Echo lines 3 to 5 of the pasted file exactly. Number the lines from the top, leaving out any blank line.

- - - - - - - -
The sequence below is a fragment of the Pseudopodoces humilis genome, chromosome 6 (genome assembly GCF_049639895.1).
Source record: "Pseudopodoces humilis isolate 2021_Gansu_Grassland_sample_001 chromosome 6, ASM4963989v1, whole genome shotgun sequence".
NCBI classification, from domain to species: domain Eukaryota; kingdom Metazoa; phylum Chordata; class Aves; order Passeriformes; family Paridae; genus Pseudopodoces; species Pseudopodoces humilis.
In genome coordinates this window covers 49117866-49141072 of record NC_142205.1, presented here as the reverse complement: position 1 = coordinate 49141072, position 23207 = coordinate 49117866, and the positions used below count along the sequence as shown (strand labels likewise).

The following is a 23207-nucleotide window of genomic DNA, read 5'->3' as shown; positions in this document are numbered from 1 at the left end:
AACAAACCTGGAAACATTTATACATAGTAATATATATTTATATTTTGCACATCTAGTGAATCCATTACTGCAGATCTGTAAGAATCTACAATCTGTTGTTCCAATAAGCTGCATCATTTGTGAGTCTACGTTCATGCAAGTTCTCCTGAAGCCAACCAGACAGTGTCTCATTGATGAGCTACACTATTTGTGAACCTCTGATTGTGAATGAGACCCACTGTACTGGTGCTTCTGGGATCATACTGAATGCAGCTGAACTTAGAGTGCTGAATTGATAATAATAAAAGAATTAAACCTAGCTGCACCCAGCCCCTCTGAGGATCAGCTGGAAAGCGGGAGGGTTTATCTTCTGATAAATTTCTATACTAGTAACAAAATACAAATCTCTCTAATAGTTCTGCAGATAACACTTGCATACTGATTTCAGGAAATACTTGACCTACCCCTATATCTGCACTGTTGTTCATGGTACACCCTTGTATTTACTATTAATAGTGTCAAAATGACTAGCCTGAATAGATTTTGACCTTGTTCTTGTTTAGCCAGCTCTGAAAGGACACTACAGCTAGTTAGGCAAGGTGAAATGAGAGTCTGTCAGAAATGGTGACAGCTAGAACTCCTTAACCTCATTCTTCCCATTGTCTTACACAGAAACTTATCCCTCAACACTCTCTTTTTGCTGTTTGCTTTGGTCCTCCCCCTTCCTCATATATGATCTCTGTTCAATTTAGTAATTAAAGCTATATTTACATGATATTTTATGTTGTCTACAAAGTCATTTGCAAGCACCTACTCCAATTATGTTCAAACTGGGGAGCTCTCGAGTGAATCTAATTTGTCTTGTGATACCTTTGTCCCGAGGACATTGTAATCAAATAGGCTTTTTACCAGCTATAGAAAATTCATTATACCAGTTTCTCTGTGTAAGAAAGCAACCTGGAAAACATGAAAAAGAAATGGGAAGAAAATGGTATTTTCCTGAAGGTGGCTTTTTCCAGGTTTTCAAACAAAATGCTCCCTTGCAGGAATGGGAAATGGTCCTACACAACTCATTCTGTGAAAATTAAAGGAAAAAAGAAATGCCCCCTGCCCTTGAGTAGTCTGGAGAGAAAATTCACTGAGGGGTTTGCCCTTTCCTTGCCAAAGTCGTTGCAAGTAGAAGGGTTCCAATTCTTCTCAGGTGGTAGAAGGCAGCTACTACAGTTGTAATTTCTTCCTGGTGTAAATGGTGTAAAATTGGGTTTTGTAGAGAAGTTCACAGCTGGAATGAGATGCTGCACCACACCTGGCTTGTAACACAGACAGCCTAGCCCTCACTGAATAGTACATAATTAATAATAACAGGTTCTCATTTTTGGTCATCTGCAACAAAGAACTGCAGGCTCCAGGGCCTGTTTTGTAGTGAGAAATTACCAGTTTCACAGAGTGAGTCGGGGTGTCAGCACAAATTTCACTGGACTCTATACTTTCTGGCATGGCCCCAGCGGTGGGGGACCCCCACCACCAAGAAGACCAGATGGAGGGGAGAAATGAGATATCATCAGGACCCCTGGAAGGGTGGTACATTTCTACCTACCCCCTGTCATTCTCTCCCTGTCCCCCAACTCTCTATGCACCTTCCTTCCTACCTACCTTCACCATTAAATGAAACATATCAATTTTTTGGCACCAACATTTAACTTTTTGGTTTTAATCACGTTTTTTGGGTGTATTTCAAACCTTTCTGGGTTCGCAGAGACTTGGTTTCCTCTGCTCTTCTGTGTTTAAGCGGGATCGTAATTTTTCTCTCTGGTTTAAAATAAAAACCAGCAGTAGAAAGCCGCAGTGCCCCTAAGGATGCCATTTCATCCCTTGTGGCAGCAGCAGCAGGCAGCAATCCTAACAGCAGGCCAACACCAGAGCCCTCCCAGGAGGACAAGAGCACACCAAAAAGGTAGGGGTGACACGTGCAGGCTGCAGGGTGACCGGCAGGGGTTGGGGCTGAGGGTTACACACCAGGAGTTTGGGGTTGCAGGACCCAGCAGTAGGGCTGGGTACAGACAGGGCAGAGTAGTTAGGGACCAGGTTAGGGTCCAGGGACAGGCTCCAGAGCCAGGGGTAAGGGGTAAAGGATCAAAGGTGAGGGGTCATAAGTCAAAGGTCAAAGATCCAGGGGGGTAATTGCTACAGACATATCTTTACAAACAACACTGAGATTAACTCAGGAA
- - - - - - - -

NCBI classification, from domain to species: domain Eukaryota; kingdom Metazoa; phylum Chordata; class Aves; order Passeriformes; family Paridae; genus Pseudopodoces; species Pseudopodoces humilis.
In genome coordinates this window covers 49117866-49141072 of record NC_142205.1, presented here as the reverse complement: position 1 = coordinate 49141072, position 23207 = coordinate 49117866, and the positions used below count along the sequence as shown (strand labels likewise).

The following is a 23207-nucleotide window of genomic DNA, read 5'->3' as shown; positions in this document are numbered from 1 at the left end: